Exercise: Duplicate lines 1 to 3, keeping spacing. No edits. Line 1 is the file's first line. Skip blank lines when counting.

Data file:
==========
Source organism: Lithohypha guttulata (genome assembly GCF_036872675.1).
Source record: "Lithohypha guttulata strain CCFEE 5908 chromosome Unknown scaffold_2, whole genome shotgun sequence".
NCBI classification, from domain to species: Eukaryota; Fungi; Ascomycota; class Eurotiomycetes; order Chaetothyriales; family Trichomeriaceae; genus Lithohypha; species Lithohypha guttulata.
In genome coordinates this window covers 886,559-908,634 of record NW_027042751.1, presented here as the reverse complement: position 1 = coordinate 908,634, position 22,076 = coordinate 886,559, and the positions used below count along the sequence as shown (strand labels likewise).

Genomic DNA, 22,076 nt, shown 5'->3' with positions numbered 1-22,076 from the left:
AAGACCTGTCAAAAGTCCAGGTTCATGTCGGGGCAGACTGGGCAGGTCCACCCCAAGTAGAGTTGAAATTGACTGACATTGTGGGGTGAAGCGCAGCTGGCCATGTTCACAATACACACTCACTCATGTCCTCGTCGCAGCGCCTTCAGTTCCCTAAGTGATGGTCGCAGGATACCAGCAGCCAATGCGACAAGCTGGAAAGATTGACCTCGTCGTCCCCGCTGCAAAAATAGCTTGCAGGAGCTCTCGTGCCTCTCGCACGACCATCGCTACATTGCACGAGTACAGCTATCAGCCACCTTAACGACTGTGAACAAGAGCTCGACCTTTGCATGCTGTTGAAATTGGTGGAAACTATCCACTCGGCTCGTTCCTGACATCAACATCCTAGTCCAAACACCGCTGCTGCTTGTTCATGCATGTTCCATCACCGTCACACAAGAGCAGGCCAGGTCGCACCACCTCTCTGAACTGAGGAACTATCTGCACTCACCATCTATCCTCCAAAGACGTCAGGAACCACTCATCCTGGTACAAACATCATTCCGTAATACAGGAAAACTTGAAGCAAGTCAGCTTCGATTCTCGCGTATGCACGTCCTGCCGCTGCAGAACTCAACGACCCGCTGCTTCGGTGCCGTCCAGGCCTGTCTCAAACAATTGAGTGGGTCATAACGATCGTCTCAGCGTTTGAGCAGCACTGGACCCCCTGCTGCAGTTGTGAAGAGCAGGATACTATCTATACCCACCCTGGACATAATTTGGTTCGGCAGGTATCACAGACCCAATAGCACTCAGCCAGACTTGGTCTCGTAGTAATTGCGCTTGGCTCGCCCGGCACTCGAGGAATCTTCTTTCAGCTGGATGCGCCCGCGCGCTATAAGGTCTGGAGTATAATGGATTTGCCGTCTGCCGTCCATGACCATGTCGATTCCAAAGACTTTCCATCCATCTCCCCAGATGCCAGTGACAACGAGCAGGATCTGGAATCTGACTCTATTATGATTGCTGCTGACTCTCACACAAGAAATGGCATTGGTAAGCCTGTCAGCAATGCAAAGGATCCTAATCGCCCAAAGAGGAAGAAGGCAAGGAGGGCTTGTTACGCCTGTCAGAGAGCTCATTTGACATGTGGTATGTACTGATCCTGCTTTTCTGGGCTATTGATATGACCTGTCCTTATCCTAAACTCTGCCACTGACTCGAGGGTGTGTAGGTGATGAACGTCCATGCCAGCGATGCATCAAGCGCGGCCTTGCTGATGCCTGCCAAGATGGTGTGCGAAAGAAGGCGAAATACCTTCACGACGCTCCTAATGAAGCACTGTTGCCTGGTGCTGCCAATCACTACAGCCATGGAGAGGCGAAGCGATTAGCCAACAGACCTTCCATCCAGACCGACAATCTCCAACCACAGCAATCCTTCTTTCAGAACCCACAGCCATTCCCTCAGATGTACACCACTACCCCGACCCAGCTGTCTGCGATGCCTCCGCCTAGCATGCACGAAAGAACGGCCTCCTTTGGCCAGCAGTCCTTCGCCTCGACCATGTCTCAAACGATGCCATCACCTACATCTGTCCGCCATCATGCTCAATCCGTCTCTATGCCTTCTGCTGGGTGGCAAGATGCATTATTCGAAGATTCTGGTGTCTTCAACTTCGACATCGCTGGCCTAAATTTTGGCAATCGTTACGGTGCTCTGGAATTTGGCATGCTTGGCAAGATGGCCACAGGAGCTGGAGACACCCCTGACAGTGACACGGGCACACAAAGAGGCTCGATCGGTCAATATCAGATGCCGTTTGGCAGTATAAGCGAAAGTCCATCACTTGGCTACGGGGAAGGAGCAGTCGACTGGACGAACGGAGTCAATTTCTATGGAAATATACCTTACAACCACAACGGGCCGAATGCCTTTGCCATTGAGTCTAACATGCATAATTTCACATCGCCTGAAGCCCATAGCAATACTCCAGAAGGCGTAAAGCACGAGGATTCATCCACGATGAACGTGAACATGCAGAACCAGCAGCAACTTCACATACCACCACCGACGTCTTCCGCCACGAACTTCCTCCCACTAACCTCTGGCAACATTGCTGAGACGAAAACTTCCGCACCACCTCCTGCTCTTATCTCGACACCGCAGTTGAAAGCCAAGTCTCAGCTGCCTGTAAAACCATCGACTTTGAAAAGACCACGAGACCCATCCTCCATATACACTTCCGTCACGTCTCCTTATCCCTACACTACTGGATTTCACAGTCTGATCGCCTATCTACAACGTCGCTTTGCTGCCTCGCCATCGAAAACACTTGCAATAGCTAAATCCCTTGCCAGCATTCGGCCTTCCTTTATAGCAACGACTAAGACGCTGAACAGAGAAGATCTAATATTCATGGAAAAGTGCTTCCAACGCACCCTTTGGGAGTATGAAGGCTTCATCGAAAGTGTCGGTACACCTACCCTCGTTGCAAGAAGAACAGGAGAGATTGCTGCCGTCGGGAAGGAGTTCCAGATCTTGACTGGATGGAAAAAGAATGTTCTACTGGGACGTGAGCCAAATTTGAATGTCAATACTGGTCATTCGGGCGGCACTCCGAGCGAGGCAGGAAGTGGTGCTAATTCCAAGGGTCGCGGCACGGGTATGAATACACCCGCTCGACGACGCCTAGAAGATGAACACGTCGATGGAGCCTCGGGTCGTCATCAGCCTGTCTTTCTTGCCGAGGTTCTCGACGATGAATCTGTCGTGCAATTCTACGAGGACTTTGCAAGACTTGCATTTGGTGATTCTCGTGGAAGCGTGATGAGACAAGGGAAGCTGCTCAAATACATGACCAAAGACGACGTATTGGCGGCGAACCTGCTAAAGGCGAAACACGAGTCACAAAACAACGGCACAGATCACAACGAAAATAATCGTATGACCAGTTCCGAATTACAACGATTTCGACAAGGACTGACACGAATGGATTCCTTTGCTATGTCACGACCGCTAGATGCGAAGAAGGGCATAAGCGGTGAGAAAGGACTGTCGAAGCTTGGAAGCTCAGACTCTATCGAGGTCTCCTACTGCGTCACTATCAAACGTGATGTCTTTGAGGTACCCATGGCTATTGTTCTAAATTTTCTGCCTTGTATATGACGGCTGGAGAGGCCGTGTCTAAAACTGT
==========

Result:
Source organism: Lithohypha guttulata (genome assembly GCF_036872675.1).
Source record: "Lithohypha guttulata strain CCFEE 5908 chromosome Unknown scaffold_2, whole genome shotgun sequence".
NCBI classification, from domain to species: Eukaryota; Fungi; Ascomycota; class Eurotiomycetes; order Chaetothyriales; family Trichomeriaceae; genus Lithohypha; species Lithohypha guttulata.